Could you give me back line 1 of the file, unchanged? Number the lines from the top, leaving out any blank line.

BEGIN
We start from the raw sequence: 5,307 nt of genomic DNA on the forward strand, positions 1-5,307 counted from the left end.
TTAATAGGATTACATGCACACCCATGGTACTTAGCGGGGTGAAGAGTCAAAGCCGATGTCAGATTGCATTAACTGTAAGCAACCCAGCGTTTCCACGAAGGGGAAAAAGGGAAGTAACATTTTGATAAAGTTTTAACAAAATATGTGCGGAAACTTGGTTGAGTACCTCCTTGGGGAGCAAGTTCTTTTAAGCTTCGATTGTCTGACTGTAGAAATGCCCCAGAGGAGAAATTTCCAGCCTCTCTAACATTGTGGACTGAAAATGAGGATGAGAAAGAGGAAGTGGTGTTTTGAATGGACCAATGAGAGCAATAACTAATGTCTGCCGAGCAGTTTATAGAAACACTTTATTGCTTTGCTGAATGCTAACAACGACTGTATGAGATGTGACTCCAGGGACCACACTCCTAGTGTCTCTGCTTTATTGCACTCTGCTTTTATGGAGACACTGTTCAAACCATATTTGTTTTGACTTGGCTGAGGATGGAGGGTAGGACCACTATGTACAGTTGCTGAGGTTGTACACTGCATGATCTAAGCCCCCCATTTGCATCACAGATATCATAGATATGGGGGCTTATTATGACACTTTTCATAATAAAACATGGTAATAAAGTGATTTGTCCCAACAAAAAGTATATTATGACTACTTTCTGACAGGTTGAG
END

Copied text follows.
We start from the raw sequence: 5,307 nt of genomic DNA on the forward strand, positions 1-5,307 counted from the left end.